How do you find out about your customers? Ask them. Talk to your sales teams. And then start writing down some of the characteristics. Are they careful or adventurous? Data-driven? Creative?
Here at Atomicdust, we built personas of the typical clients we see, all based on the specific situations they find themselves in. For example, many of our clients are charged with leading their companies through repositioning projects. So we created a persona, “Repositioning Rico.”
We thought about our past experiences, and built out a profile for Rico. We identified his needs and emotions, even his fears. We knew he’s working to stay ahead of the market. And he’s got a lot (personally) on the line. So we asked ourselves: What can we do to lead him to a decision? How can we prove to him we’re the best agency to meet his needs?
Examine every touchpoint.
For us, we knew that Rico’s a big user of the web. And like most people, he’s a big user of Google to find the answers to questions. So if Rico were to ask Google something about how to remove the risk of a rebranding project, he might come upon a blog post we wrote on the topic. Or if he asks about how to compete in the market, he might find the Things We Learned presentation by Mike and Jesse about how positioning and competition go hand in hand.
This first discovery by Rico of Atomicdust is a “touchpoint.” When we get in touch with him after he fills out a contact form, that’s another. And of course, another touchpoint is when we have our first official meeting and he gets to hear some of Jesse’s terrible jokes.
Each of these touchpoints (and many more) should be identified and planned, all to drive prospects or customers towards the next step.
For this ever-so-brief-moment, it’s okay to look internally – but only in the context of how to help customers make a decision. Note this isn’t (necessarily) how to close a sale – but how to help customers solve problems, which in turn will lead to a sale.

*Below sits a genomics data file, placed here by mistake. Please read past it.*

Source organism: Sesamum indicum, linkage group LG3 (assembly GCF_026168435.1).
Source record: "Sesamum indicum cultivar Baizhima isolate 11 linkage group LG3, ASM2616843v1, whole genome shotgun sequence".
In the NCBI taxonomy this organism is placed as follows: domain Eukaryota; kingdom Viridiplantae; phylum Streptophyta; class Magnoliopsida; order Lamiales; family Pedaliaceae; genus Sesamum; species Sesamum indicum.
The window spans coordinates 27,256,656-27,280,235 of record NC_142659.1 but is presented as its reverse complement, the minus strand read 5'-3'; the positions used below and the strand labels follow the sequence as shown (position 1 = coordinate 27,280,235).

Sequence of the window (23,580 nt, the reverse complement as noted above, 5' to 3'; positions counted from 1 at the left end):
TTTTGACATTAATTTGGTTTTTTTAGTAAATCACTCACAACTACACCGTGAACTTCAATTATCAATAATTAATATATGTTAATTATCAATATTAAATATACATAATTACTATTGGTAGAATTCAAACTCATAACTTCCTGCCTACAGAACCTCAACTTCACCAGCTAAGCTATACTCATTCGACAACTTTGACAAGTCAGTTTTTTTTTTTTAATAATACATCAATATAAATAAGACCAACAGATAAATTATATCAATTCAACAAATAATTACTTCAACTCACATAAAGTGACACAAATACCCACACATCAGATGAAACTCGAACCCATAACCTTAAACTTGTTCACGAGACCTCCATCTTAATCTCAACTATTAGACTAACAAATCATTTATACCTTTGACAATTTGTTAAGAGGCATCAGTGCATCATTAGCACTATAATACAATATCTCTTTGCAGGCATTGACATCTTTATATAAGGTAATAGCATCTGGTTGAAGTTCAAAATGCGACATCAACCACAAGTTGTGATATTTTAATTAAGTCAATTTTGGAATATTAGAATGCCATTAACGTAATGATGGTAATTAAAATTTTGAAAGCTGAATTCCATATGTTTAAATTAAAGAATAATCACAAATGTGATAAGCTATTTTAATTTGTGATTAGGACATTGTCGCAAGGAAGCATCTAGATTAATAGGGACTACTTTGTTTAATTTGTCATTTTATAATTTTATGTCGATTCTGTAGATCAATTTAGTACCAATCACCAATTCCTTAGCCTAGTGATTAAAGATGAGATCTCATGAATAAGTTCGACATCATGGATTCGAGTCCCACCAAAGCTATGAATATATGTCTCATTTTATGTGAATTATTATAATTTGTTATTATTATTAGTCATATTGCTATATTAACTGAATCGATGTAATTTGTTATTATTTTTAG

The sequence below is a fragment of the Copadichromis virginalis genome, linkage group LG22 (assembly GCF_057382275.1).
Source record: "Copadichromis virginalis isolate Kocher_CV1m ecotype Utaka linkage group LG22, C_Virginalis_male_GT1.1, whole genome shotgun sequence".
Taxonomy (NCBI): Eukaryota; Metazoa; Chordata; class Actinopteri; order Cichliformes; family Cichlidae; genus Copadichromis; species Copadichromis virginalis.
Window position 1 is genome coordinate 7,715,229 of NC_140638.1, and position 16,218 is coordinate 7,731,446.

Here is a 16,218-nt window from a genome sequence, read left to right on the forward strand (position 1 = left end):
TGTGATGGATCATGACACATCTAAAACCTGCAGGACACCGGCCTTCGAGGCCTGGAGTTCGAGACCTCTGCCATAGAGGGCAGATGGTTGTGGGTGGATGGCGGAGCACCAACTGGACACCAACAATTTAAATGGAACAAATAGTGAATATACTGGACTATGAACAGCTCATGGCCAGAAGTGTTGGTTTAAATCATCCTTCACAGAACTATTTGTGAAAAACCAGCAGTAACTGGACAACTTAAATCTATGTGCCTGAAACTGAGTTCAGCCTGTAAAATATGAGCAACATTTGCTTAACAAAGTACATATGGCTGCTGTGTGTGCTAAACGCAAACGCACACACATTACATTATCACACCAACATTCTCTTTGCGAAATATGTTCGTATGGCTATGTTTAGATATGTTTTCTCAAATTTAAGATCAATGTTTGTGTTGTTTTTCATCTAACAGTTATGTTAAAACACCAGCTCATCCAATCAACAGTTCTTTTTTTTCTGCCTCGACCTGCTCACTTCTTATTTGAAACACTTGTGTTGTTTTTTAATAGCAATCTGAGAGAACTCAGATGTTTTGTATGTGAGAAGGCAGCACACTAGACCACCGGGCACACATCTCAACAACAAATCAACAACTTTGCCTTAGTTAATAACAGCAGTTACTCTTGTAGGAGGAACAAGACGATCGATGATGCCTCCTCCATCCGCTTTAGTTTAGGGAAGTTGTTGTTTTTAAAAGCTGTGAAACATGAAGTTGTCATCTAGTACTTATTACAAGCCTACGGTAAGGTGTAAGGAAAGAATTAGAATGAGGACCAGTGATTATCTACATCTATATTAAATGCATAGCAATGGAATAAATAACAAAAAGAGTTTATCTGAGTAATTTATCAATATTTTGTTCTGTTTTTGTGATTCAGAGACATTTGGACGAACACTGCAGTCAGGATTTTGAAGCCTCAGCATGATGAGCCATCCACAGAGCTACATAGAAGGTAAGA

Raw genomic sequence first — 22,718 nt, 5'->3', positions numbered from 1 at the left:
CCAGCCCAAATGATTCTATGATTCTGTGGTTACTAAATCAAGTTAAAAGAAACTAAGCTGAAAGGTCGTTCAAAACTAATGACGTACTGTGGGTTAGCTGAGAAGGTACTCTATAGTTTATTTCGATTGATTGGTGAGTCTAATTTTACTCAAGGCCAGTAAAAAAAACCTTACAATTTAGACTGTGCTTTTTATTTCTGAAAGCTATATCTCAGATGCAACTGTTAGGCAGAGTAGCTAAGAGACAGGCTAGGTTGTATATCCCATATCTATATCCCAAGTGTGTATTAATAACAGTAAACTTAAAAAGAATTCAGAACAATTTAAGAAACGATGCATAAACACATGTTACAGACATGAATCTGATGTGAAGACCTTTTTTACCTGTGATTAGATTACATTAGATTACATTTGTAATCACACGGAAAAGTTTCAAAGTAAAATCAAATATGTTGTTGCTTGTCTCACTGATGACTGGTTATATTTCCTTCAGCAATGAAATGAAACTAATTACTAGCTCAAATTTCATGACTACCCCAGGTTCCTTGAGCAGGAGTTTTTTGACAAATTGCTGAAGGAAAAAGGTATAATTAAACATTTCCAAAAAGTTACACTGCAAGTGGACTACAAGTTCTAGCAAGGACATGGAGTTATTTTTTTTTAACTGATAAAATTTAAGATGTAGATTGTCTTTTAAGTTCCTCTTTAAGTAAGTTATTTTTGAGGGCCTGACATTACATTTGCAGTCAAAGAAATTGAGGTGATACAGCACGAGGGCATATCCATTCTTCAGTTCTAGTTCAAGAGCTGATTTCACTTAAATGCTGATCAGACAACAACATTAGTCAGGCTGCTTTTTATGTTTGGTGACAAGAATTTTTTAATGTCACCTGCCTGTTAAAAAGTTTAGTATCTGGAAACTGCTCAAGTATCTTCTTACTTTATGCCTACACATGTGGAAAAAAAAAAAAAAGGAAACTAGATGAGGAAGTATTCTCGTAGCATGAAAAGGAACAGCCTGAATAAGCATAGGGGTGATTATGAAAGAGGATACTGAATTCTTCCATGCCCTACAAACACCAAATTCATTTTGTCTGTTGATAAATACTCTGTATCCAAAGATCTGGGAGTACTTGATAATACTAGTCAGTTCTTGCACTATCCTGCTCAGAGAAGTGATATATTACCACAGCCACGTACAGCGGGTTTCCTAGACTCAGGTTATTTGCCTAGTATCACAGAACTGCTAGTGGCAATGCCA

What are these touch points? It might be the web. Is there content you can provide to allay fears? It might be your own customer support lines. It could be trade shows or conferences. It might be all of these things.
What are the specific things you can do at each stage to make sure you’re living up to your brand promise?
Make a plan of action.
So you’ve built your personas and identified your customer touchpoints. Now what? It’s time to take action. Just as when you’re driving to a new place, following your map (or your GPS) is often the best way to arrive at your destination. Follow your journey map, and your customers will follow you anywhere.
As you outline each point on your journey map (whatever format it takes), make sure you’re outlining specific customer-focused actions you and your team can take at each step. Sometimes, it’s basic, like making sure there’s coffee and water available during meetings. And sometimes, it’s more complex, like anticipating specific questions or knowing which team members to include in each successive meeting.
But with a plan, you’ll be in line for success, whatever you have determined for that to be.
Oh yes. One more thing.
“I have always found that plans are useless, but planning is indispensable.”
– Dwight D. Eisenhower
While you can’t plan everything or anticipate every twist and turn along the way, the very process of creating a journey map will help you know your customers’ thoughts, needs, emotions and reactions.
It will prepare your organization to be more nimble. To answer customer questions. Respond to their requests. And yes, convert leads, close sales and build loyalty. Because, after all, isn’t that why we’re here?